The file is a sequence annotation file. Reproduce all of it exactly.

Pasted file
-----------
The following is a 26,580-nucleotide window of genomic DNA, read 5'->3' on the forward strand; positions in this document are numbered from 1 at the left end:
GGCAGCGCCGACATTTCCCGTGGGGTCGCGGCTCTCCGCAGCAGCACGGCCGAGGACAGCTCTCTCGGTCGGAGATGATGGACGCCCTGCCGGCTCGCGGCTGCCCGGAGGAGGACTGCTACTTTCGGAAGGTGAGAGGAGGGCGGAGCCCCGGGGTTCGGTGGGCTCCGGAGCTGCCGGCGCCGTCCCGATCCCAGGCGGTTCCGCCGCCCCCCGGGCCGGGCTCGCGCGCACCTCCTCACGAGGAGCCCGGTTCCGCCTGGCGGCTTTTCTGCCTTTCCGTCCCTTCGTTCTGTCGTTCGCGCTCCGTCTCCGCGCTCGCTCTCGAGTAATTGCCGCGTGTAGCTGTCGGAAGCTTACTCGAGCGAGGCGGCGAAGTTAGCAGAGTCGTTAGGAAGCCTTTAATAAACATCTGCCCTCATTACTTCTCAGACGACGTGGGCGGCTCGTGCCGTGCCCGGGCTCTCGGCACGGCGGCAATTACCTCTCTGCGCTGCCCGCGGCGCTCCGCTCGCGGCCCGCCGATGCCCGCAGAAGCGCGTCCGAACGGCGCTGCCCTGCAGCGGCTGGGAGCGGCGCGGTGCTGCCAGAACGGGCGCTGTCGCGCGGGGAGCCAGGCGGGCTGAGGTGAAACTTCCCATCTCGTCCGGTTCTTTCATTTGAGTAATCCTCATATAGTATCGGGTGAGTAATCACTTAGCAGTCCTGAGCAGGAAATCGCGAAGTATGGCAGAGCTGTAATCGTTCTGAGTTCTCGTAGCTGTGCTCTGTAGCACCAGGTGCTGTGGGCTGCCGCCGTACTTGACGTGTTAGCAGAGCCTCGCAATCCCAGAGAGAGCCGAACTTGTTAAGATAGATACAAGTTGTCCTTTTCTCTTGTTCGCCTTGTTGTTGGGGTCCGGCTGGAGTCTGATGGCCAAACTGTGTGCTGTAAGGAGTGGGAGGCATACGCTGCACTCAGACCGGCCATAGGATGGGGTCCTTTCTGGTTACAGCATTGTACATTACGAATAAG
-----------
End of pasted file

The following is a 26,580-nucleotide window of genomic DNA, read 5'->3' on the forward strand; positions in this document are numbered from 1 at the left end:
GGCAGCGCCGACATTTCCCGTGGGGTCGCGGCTCTCCGCAGCAGCACGGCCGAGGACAGCTCTCTCGGTCGGAGATGATGGACGCCCTGCCGGCTCGCGGCTGCCCGGAGGAGGACTGCTACTTTCGGAAGGTGAGAGGAGGGCGGAGCCCCGGGGTTCGGTGGGCTCCGGAGCTGCCGGCGCCGTCCCGATCCCAGGCGGTTCCGCCGCCCCCCGGGCCGGGCTCGCGCGCACCTCCTCACGAGGAGCCCGGTTCCGCCTGGCGGCTTTTCTGCCTTTCCGTCCCTTCGTTCTGTCGTTCGCGCTCCGTCTCCGCGCTCGCTCTCGAGTAATTGCCGCGTGTAGCTGTCGGAAGCTTACTCGAGCGAGGCGGCGAAGTTAGCAGAGTCGTTAGGAAGCCTTTAATAAACATCTGCCCTCATTACTTCTCAGACGACGTGGGCGGCTCGTGCCGTGCCCGGGCTCTCGGCACGGCGGCAATTACCTCTCTGCGCTGCCCGCGGCGCTCCGCTCGCGGCCCGCCGATGCCCGCAGAAGCGCGTCCGAACGGCGCTGCCCTGCAGCGGCTGGGAGCGGCGCGGTGCTGCCAGAACGGGCGCTGTCGCGCGGGGAGCCAGGCGGGCTGAGGTGAAACTTCCCATCTCGTCCGGTTCTTTCATTTGAGTAATCCTCATATAGTATCGGGTGAGTAATCACTTAGCAGTCCTGAGCAGGAAATCGCGAAGTATGGCAGAGCTGTAATCGTTCTGAGTTCTCGTAGCTGTGCTCTGTAGCACCAGGTGCTGTGGGCTGCCGCCGTACTTGACGTGTTAGCAGAGCCTCGCAATCCCAGAGAGAGCCGAACTTGTTAAGATAGATACAAGTTGTCCTTTTCTCTTGTTCGCCTTGTTGTTGGGGTCCGGCTGGAGTCTGATGGCCAAACTGTGTGCTGTAAGGAGTGGGAGGCATACGCTGCACTCAGACCGGCCATAGGATGGGGTCCTTTCTGGTTACAGCATTGTACATTACGAATAAG